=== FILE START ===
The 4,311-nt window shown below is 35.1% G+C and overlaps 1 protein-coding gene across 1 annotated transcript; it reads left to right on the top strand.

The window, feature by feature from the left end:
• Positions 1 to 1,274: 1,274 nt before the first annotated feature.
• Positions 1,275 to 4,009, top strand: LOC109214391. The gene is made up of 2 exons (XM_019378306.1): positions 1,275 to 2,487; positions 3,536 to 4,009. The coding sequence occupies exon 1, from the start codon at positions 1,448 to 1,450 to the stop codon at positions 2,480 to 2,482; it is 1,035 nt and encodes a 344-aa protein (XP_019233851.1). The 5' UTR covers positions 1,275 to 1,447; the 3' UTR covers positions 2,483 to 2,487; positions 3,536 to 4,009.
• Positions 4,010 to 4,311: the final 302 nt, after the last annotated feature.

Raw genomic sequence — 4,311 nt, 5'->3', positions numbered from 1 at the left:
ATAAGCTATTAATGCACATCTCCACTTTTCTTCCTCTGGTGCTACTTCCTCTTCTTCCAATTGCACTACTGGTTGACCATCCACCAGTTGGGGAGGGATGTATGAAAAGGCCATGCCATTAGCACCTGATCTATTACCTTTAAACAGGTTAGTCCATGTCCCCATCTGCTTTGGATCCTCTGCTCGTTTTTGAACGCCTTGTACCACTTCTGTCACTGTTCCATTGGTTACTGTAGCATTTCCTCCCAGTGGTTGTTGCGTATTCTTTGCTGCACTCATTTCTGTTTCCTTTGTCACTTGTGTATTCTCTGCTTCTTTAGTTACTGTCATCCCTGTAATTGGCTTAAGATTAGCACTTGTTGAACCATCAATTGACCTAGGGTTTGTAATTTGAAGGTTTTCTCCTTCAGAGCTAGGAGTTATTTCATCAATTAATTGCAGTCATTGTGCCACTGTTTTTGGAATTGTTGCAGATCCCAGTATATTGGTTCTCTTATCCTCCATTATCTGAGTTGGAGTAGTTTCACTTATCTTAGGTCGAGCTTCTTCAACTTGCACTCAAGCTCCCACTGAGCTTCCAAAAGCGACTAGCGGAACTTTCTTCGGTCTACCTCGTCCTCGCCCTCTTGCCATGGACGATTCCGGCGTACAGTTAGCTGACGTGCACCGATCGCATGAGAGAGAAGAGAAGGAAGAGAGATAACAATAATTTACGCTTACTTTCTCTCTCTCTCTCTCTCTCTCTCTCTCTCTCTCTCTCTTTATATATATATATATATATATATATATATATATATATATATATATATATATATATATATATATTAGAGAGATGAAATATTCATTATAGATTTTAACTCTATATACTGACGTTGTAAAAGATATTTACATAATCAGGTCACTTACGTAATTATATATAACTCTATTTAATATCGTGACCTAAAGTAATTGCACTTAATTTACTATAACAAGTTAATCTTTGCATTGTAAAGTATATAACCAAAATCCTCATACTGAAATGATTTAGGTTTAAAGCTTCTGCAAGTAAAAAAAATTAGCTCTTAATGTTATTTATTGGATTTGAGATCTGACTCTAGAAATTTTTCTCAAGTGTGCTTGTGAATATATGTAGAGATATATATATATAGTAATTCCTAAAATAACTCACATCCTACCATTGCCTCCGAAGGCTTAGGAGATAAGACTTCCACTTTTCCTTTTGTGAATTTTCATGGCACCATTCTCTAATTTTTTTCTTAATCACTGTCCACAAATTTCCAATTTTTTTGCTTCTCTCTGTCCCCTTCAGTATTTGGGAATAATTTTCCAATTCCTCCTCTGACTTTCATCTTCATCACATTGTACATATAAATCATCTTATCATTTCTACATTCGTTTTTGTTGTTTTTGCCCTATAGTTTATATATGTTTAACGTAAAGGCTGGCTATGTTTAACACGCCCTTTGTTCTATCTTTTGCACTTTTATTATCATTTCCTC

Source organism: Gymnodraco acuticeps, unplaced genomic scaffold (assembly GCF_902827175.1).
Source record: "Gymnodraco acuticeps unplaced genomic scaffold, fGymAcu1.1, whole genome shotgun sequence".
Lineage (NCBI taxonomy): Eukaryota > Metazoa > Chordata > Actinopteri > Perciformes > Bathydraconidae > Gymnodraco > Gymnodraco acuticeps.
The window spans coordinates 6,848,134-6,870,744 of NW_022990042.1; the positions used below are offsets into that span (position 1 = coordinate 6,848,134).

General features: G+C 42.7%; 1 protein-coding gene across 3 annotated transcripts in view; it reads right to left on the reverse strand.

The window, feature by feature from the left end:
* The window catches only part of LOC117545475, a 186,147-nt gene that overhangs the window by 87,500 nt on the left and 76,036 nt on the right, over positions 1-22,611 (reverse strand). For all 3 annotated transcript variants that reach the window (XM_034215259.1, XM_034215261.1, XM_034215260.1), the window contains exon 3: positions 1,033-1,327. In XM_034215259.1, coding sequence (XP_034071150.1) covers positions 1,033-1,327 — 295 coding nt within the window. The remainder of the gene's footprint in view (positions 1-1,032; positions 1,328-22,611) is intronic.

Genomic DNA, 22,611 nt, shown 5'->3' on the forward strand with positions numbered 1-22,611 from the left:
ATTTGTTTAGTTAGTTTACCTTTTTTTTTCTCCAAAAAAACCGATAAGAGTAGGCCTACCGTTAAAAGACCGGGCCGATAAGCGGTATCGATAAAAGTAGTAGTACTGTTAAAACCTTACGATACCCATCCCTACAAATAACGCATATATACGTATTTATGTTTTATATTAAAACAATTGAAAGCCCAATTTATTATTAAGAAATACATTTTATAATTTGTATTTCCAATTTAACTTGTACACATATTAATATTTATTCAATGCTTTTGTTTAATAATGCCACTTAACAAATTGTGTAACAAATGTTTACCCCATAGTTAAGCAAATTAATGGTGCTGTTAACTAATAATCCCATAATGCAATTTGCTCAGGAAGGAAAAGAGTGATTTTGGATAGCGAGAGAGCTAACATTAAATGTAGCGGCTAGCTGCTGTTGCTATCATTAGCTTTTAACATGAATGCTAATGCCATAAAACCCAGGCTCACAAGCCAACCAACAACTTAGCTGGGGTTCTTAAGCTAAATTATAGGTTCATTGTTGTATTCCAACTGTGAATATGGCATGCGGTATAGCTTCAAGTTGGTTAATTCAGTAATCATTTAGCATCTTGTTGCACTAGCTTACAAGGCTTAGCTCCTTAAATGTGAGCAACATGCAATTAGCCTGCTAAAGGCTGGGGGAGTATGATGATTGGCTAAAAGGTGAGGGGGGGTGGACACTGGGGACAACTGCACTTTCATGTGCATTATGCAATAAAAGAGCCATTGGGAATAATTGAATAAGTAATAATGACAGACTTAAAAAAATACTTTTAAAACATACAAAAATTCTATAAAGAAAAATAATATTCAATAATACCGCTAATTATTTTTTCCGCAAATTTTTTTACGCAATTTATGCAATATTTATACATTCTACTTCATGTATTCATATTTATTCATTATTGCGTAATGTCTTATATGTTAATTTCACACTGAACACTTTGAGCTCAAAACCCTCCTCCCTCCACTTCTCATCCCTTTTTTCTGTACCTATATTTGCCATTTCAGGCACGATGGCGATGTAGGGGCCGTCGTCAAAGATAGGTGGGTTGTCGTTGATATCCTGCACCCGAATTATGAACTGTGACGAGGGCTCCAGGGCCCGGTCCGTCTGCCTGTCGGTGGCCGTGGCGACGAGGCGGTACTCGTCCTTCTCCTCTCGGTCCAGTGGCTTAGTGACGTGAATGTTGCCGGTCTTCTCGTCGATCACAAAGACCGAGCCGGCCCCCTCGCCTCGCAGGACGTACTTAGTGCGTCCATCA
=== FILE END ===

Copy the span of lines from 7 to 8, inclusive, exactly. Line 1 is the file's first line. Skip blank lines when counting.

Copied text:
ATAAGCTATTAATGCACATCTCCACTTTTCTTCCTCTGGTGCTACTTCCTCTTCTTCCAATTGCACTACTGGTTGACCATCCACCAGTTGGGGAGGGATGTATGAAAAGGCCATGCCATTAGCACCTGATCTATTACCTTTAAACAGGTTAGTCCATGTCCCCATCTGCTTTGGATCCTCTGCTCGTTTTTGAACGCCTTGTACCACTTCTGTCACTGTTCCATTGGTTACTGTAGCATTTCCTCCCAGTGGTTGTTGCGTATTCTTTGCTGCACTCATTTCTGTTTCCTTTGTCACTTGTGTATTCTCTGCTTCTTTAGTTACTGTCATCCCTGTAATTGGCTTAAGATTAGCACTTGTTGAACCATCAATTGACCTAGGGTTTGTAATTTGAAGGTTTTCTCCTTCAGAGCTAGGAGTTATTTCATCAATTAATTGCAGTCATTGTGCCACTGTTTTTGGAATTGTTGCAGATCCCAGTATATTGGTTCTCTTATCCTCCATTATCTGAGTTGGAGTAGTTTCACTTATCTTAGGTCGAGCTTCTTCAACTTGCACTCAAGCTCCCACTGAGCTTCCAAAAGCGACTAGCGGAACTTTCTTCGGTCTACCTCGTCCTCGCCCTCTTGCCATGGACGATTCCGGCGTACAGTTAGCTGACGTGCACCGATCGCATGAGAGAGAAGAGAAGGAAGAGAGATAACAATAATTTACGCTTACTTTCTCTCTCTCTCTCTCTCTCTCTCTCTCTCTCTCTCTCTTTATATATATATATATATATATATATATATATATATATATATATATATATATATATATATATATTAGAGAGATGAAATATTCATTATAGATTTTAACTCTATATACTGACGTTGTAAAAGATATTTACATAATCAGGTCACTTACGTAATTATATATAACTCTATTTAATATCGTGACCTAAAGTAATTGCACTTAATTTACTATAACAAGTTAATCTTTGCATTGTAAAGTATATAACCAAAATCCTCATACTGAAATGATTTAGGTTTAAAGCTTCTGCAAGTAAAAAAAATTAGCTCTTAATGTTATTTATTGGATTTGAGATCTGACTCTAGAAATTTTTCTCAAGTGTGCTTGTGAATATATGTAGAGATATATATATATAGTAATTCCTAAAATAACTCACATCCTACCATTGCCTCCGAAGGCTTAGGAGATAAGACTTCCACTTTTCCTTTTGTGAATTTTCATGGCACCATTCTCTAATTTTTTTCTTAATCACTGTCCACAAATTTCCAATTTTTTTGCTTCTCTCTGTCCCCTTCAGTATTTGGGAATAATTTTCCAATTCCTCCTCTGACTTTCATCTTCATCACATTGTACATATAAATCATCTTATCATTTCTACATTCGTTTTTGTTGTTTTTGCCCTATAGTTTATATATGTTTAACGTAAAGGCTGGCTATGTTTAACACGCCCTTTGTTCTATCTTTTGCACTTTTATTATCATTTCCTC

Source organism: Gymnodraco acuticeps, unplaced genomic scaffold (assembly GCF_902827175.1).